Albertans Seek Pipeline Safety Investigation, Launch Spill Tipline

After three major spills in Alberta occurred over the span of one month, questions are surfacing regarding the integrity of the province’s aging pipeline infrastructure. Last week, a collective of more than 50 organizations from Alberta called upon Premier Alison Redford to initiate an independent inquiry of pipeline safety.

In an open letter sent to the Premier, representatives from a cross-section of landowners, farmers, environmental organizations, health and labour groups and First Nations asserted that “Albertans deserve assurances that our pipeline infrastructure is safe, and that appropriate regulations and oversight are in place.”

“The recent spate of pipeline spills has been a wake-up call for all Albertans,” Don Bester, president of the Alberta Surface Rights Group said in a press release. “We know that we have a problem with pipeline safety in this province, and we can’t afford to wait another year before starting to look at the solutions or diagnosing the problem.”
The letter comes on the heels of an initiative lead by the Alberta Surface Rights Group, Greenpeace Canada, The Council of Canadians and the Sierra Club (all signatories of the open letter) to make pipeline spills a matter of public knowledge. These groups recently launched an anonymous oil spill tipline, urging individuals to report information on pipeline ruptures or leaks in their area. The information collected will, in turn, be made available to the public.
“We know that the government isn’t looking out for our safety so we are turning to people throughout the province to let the public know what’s really going on,” Bester said. “Hundreds of spills happen every year and still this government does nothing. We had three major spills last month alone. How may more have to happen before the government finally acts?”
But just how these back-to-back spills fit into the larger picture of a province crisscrossed by almost 300,000 kilometers of pipelines carrying oil and gas is difficult to determine. There is currently no database making information about spills, ruptures and leaks available to the public and details about the costs of clean up and the impact of spills on water, local ecosystems and wildlife are similarly scant.
Detailed information about Alberta’s pipeline network or the damages and costs incurred by spills is only available to the public at a cost – a rather high one. According to a recent Edmonton Journal report
“the province does not keep a single list or map of pipeline leaks. Annual reports from the ERCB [Energy Resources Conservation Board] outline the causes of failures but provide no breakdown of costs to clean up leaks or the impacts on water, land or wildlife.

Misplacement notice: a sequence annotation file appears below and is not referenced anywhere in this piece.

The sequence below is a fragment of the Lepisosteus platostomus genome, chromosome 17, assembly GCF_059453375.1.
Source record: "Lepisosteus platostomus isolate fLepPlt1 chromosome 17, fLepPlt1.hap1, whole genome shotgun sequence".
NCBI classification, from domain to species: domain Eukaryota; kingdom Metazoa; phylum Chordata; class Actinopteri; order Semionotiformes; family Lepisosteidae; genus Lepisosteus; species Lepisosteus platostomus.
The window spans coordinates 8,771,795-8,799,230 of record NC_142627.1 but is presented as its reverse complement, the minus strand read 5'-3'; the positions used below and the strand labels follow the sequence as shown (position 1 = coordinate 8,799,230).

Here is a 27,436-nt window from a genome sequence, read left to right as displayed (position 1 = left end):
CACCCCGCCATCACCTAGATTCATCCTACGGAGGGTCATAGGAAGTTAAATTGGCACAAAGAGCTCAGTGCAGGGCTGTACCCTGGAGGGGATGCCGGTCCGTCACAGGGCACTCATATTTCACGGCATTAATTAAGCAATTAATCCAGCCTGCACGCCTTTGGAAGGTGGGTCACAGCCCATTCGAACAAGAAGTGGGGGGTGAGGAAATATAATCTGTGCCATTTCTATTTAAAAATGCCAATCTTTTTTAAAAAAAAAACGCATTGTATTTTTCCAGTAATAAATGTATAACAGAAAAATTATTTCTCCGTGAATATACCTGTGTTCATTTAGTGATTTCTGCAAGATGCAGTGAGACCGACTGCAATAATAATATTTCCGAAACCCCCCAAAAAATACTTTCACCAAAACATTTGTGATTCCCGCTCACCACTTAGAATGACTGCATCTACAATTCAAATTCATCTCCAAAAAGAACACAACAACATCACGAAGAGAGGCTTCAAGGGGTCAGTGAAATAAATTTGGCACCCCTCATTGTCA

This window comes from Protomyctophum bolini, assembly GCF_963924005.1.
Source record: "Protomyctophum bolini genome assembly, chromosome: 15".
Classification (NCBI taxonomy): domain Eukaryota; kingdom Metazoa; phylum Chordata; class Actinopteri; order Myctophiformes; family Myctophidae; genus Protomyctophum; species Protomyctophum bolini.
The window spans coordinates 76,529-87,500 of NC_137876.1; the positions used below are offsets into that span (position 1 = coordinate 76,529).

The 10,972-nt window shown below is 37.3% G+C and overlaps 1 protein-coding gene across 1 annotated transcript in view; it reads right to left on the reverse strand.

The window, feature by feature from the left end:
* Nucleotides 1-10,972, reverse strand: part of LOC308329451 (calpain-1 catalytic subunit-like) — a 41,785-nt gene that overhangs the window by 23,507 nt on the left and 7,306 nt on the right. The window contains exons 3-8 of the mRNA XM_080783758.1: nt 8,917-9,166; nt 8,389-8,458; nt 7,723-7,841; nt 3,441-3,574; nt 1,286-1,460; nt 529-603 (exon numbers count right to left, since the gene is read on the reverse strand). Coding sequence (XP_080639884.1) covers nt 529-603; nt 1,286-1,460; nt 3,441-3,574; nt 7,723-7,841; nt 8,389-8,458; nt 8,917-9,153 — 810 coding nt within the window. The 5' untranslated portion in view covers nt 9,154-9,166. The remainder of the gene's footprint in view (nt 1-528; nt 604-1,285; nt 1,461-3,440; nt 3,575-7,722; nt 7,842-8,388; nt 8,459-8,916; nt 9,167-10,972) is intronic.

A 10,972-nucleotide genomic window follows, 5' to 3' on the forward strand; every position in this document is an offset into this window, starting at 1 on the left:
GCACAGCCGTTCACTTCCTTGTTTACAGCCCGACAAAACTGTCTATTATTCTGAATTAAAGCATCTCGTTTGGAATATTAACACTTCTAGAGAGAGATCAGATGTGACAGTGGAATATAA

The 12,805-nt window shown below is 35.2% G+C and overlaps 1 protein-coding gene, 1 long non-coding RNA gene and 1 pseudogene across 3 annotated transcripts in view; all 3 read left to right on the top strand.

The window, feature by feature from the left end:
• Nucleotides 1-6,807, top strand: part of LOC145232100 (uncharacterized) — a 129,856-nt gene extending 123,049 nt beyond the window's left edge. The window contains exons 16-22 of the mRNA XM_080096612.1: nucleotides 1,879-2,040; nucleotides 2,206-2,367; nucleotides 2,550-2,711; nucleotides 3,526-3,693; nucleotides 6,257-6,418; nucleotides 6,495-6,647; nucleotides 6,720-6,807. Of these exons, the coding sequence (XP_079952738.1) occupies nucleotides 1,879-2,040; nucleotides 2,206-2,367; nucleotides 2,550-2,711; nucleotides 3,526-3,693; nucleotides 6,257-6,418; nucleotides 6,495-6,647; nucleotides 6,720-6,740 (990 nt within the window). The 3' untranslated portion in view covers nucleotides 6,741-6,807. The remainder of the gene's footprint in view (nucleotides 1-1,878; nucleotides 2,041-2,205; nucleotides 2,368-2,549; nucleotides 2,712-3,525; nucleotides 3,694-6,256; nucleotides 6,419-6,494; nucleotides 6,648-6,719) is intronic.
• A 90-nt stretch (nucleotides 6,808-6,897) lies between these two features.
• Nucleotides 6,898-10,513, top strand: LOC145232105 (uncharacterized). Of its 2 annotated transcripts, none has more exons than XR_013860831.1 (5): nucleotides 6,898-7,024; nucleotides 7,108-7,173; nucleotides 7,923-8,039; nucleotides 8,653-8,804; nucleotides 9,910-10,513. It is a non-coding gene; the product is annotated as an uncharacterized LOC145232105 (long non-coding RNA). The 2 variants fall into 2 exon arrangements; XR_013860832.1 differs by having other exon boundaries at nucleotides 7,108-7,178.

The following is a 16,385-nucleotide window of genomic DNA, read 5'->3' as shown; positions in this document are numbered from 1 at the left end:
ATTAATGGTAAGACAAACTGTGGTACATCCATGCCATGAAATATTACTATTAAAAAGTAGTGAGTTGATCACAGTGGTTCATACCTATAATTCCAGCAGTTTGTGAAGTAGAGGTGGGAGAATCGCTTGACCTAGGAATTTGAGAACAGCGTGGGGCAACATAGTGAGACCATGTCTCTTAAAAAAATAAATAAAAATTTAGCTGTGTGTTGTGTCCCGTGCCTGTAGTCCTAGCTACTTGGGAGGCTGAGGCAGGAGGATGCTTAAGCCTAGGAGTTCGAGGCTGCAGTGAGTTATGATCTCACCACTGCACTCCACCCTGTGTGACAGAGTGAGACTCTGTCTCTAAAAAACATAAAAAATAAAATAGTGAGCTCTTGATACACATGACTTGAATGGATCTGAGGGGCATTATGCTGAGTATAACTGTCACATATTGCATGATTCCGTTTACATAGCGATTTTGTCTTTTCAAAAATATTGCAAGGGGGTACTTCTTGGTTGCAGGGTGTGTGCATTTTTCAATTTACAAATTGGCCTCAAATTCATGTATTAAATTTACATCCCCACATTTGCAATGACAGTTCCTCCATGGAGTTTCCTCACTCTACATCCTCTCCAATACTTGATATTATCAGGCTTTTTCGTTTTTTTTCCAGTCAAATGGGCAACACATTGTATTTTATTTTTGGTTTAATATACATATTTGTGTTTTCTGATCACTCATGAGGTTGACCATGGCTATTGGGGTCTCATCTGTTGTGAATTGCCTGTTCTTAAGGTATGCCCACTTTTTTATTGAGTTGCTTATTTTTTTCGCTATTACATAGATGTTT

At a cost, an individual can find out who owns the pipeline in their backyard, whether it is active, what it carries, how long it is, when it was built and whether it is coated to prevent corrosion. But there is no straightforward process to get all the details of what runs under the ground from Zama City to Cypress County that does not cost thousands of dollars.”
According to the Edmonton Journal, the ERCB - responsible for the province's pipeline data - boasts a decrease in pipeline failures: 1.5 per thousand kilometers in 2012, down from 2.2 in 2006. A pipeline ‘failure’ defined as anything that damages a pipeline or hinders its flow. The ERCB also reports an improving record on full pipeline ‘ruptures’ - where a line is fractured or torn – which shows a comparative decline: 18 ruptures in 2010, down from 39 in 2008 and 23 in 2007.
But there is more than meets the eye when it comes to these figures, according to environmental historian Sean Kheraj at York University in Toronto, who suggests that data coming from the ERCB is slanted to look more positive than it really is. “One of the problems is the information is conveyed in such a way that I think it obscures the ability for a community to accurately evaluate what the risk is,” he told the Edmonton Journal. 
The ERCB, for example, measures pipeline failures against distance. According to Kheraj, however, a much more accurate measure would count failures per year. Alberta’s pipeline failure rate for 2010 when measured by distance seems relatively low: 1.6 failures per 1000 kilometers. However, when divided up for the year the failure rate tells a different story: a spill of some kind every 1.4 days. 
Mike Hudema, Greenpeace Canada Climate and Energy campaigner, feels the anonymous tipline could potentially help remedy the problem by making critical information more accessible to the public, thereby increasing the pressure for better government monitoring and maintenance. 
“We know the public doesn’t know how many oil spills ravage this province every year or the impact those spills have,” he said. “With this spill tipline, every person can be a watchdog, help protect their communities and be a part of the solution. We hope to get enough oil spill reports that the government won't have any other choice than to launch an independent review of pipeline safety in the province.”
The hope for such an independent review received strong backing yesterday with the open letter to Premier Redford
As the letter reads, “Albertans need to know that their families, communities and drinking water are safe from pipeline spills. The time for leadership on the pipeline safety is now, and the first step must be an independent pipeline safety review.” According to the groups’ press release the ERCB failed to meet its targets for high-risk non-compliance incidents in 2011, with 155 pipeline infractions occurring across the province.
The pipeline spill tipline number is 1-855-23-SPILL or 1-855-237-7455. People can also submit reports online at